Saturday, August 04, 2012

After seven days, parties have small agreement on Supreme Court impasse

After seven negotiating sessions at the Presidential Palace, the leaders of El Salvador's political parties have reached a small level of agreement.   All parties have agreed to re-elect the 2006 class of magistrates.   With respect to the 2012 class of magistrates, the parties have agreed to the list of names of 11 lawyers from which they will elect the magistrates, but they have not agreed on what roles on the court those lawyers might be elected to.

Thus ARENA leaders have made it clear that they do not want Ovidio Bonilla, the magistrate who was elected president of the Supreme Court in April 2012, to be the president of the Supreme Court.  Now that they have the votes to block a two-thirds majority, they are insisting they will not approve the selection of a court president who they believe has strong ties to the FMLN.

There is apparently no agreement on the class of 2009 magistrates and whether the National Assembly will continue to assert that Belarmino Jaime has been effectively transferred out of the Constitutional Chamber.   A new development this week is the announcement of the FMLN that it will seek to impeach another of the 2009 magistrates, Rodolfo González, on the basis of an alleged incident of domestic violence directed at his wife in 2004.

With the start of the August festivals, the negotiators are going to join the rest of the country on vacation and resume negotiating on August 7.   The National Assembly will come into session for the new elections of  the 2006 and 2012 magistrates.   The party leaders agreed the elections will be "nominal and public" -- whatever that means.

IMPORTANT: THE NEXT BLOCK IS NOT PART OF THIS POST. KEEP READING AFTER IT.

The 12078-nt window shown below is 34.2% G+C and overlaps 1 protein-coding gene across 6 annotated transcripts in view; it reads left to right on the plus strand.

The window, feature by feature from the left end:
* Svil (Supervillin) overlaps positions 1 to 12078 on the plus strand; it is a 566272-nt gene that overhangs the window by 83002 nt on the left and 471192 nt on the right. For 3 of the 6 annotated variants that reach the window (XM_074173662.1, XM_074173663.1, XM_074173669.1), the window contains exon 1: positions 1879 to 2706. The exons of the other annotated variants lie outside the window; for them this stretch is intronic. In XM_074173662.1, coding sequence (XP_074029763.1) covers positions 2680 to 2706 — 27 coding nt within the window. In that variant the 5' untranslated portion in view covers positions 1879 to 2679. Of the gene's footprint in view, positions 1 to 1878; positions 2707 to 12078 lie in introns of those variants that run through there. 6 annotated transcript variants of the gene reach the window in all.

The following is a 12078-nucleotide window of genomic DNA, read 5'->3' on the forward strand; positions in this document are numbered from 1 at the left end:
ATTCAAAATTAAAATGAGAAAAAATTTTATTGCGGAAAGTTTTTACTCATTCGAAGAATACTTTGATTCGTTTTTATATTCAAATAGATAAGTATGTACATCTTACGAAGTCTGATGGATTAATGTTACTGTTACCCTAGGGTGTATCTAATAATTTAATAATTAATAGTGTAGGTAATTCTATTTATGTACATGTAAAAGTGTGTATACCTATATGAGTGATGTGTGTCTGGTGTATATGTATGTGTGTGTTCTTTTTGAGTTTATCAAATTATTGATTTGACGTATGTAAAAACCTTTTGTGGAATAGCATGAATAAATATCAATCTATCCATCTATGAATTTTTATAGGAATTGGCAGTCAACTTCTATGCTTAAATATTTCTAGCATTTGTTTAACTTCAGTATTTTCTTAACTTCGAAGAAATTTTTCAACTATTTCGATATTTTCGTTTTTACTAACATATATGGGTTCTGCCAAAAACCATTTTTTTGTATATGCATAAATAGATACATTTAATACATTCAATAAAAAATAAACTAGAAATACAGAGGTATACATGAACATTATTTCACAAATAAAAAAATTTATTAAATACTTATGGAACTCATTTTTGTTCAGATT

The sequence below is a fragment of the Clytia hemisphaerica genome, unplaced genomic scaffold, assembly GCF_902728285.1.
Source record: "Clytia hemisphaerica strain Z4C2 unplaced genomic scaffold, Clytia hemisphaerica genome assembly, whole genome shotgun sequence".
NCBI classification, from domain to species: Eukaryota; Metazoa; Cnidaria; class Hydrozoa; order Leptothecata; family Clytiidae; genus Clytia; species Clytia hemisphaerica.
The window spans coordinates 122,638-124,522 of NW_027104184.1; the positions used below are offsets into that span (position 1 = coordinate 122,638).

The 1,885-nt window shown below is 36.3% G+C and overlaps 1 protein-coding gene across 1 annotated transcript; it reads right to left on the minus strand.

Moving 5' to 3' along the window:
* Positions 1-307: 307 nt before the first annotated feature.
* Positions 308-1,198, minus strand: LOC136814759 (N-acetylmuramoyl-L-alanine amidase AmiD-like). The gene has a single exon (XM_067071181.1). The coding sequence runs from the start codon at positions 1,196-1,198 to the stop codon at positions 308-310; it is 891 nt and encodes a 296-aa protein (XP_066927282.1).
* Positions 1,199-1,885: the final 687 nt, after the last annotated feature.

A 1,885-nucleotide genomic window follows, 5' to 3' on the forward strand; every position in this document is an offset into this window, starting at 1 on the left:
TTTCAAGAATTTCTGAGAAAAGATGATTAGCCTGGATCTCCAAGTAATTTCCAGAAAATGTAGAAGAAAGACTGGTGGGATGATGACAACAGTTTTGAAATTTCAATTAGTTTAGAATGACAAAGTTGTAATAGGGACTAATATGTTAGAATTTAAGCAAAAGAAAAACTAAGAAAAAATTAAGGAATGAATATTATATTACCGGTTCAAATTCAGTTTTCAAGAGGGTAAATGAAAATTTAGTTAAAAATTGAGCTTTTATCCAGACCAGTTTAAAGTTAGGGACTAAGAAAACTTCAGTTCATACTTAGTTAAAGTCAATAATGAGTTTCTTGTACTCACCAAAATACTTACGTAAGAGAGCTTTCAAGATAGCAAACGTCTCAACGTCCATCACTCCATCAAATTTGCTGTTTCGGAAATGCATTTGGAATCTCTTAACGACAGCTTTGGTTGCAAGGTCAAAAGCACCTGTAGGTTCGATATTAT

3 comments:

POLYCARPIO said...

"Small agreements" is right, Tim: small agreements for a small, petty dispute that was allowed to cast a shadow over El Salvador's fledgling democratic institutions. The FMLN and ARENA continue to make under-their-breath accusations and even Pres. Funes laced his speech with snippy asides aimed at the embattled constitutional chamber. The latest attempt to remove Gonzalez shows that the FMLN still thinks it can salvage something of its original bid to break up the maverick magistrates. And the Central American Court of Justice can still manage to upend the "small agreement" by providing belated strength to the FMLN's position and removing some of the pressure on them to make a deal.

POLYCARPIO said...

BTW, "nominal and public" is a Const. requirement for certain votes that the legislature take. It means that the results of the vote must be published, and that the vote of each legislator must be detailed by name (the "nominal" part)--like a roll call.

Tim said...

Thanks Po;lycarp -- it was the "nominal" part that threw me.